Back in May of this year, I revealed that the American Cancer Society (ACS) and Alere Wellbeing were making a fraudulent claim about their Quit for Life smoking cessation program. On their web site, these groups claimed that the Quit for Life program had an amazing 47% success rate.
At that time, I wrote: "If this blog were a PolitiFact fact checker, Alere Wellbeing's claim would get a rating of ... FALSE.
Or more properly, a rating of: "Liar, Liar, Pants on Fire." It is not clear on what scientific basis Alere Wellbeing makes its claim, but presumably it comes from a study
in which its own study team reported about a 41% quit rate for the
program. However, this is based on the assumption that every smoker who
was not successfully followed up was a quitter. Obviously, this is an
unreasonable assumption. In an intent-to-treat analysis (which is the
appropriate one to use), the quit rate was only 20.5%. It it were being
honest, Alere Wellbeing would advertise a quit rate of 21%, instead of 47%. ... If one cherry picks from the literature, the highest quit rate I can find - based on an intent to treat analysis - is 33% from this study.
In more realistic settings, such as this study of the Quit for Life program in actual routine use in Florida, the quit rate was only 16% (and that was only for three months).
Importantly, the web site does not indicate that the 47% figure is from a
responder analysis, rather than an intent-to-treat analysis. This is
highly misleading, and in my mind, fraudulent."
The Rest of the Story
Today, I report that the ACS and Alere Wellbeing have apparently responded to my commentary by updating their web page with a tiny footnote, which acknowledges, in the smallest font imaginable, that: "Quit rates are based on program enrollees who respond to the 6-month outcome survey." (Note: font size is theirs, not mine.)
Even with my $400 progressive lenses, it is a stretch to be able to read that fine print. It seems clear that the ACS and Alere Wellbeing have something to hide: there is something that they apparently don't really want the reader to know.
But even more problematically, the fact that they have apparently added this footnote suggests that they are knowingly defrauding the public, because they are apparently fully aware that they are using an invalid claim - the effectiveness rate based solely on responders - rather than a more accurate claim, which would be the intent-to-treat analysis. At very least, if they were going to be honest in their advertising, they would have to reveal and report the intent-to-treat results in addition to the responder analysis results.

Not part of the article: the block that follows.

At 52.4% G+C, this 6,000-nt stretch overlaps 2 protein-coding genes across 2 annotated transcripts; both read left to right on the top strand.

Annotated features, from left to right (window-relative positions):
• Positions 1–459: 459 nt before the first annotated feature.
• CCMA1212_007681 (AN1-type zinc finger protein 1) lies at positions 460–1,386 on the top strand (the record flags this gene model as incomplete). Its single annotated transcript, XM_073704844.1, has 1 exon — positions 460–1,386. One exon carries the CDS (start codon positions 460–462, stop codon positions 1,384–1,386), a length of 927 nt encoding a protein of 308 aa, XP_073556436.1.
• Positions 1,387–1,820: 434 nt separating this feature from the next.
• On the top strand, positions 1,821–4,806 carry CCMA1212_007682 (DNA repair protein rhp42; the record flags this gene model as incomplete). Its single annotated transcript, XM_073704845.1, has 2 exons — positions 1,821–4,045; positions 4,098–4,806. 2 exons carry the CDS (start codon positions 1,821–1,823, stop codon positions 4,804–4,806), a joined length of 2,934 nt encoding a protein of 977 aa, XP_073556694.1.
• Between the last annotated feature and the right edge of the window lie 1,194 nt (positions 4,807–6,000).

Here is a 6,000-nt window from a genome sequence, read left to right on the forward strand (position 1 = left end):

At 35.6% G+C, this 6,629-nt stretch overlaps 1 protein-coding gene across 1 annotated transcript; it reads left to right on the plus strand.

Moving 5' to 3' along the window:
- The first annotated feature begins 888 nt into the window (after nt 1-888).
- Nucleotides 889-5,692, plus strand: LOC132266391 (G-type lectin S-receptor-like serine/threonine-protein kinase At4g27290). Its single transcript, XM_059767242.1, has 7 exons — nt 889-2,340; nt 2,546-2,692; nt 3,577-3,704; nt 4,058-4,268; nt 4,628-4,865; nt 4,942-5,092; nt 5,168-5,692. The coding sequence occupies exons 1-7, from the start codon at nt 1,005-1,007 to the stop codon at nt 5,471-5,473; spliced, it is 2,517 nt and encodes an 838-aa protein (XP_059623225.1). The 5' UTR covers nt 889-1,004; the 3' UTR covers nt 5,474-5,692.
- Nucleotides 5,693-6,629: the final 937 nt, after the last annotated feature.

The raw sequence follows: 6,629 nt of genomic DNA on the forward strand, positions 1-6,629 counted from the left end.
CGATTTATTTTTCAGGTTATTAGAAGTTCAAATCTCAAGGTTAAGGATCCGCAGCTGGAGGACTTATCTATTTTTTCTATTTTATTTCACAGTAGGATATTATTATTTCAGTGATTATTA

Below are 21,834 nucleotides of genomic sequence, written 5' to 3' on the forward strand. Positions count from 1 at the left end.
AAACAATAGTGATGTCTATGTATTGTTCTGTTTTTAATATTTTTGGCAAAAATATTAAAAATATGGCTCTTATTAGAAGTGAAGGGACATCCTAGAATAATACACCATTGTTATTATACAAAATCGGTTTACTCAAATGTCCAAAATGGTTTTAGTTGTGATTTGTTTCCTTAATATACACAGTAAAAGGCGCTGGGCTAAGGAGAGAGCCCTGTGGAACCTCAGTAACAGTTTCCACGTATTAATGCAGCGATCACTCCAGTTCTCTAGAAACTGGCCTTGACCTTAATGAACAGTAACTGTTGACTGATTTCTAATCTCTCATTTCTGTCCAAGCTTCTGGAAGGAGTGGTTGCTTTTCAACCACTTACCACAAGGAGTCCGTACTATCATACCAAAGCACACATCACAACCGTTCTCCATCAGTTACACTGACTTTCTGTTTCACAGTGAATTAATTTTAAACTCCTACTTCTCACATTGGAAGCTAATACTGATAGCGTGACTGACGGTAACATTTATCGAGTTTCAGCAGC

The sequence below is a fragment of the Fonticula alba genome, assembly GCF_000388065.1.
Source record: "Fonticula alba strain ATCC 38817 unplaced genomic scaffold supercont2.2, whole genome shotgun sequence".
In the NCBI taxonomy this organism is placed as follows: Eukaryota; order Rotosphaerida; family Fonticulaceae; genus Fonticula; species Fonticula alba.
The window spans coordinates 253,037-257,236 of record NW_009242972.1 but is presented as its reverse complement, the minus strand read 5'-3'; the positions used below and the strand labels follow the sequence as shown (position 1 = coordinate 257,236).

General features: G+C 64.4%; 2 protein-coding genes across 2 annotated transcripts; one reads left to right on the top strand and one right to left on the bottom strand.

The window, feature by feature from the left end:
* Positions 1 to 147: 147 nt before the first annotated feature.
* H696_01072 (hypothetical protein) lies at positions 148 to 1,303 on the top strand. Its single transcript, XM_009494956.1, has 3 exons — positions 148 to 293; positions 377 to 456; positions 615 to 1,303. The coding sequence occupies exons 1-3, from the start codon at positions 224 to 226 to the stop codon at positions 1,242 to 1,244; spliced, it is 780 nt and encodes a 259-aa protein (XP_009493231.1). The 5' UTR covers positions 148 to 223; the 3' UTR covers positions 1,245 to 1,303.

I don't believe that the lay public is going to really understand the difference, so this tiny disclaimer hardly improves the honesty of the site. In fact, it may make it worse because it now knowingly appears to be attempting to deceive consumers.
I think that to be honest, it is the intent-to-treat analysis results that must be reported here. That is certainly the standard that has been adopted in all of the Cochrane reviews that summarize the results of the effectiveness of various smoking cessation treatments.
The rest of the story is that the American Cancer Society and Alere Wellbeing now acknowledge that the 47% quit rate they boast about on their web site is based
on the responder quit rate. But they do not provide the
intention-to-treat quit rate on that web page, nor do they inform the
reader of the response rate to the evaluation survey. In my view,
this is fraudulent marketing, because it the company is knowingly
providing a quit rate that is invalid -- essentially by definition the
true quit rate is substantially lower than that which is being
Actually, to report the full extent of the rest of the story, the American Cancer Society and Alere Wellbeing are not fully acknowledging that their reported quit rate for Quit for Life is based on a shady responder analysis. On this web page, they continue to hide this fact from the public.
I find it interesting that the FDA is going to great
lengths to take electronic cigarette companies to task for suggesting
that these devices can help smokers quit (when there is abundant
evidence that numerous vapers have found the product to be effective for
smoking cessation), yet the FDA is silent in the face of this
fraudulent marketing for medication- and counseling-based smoking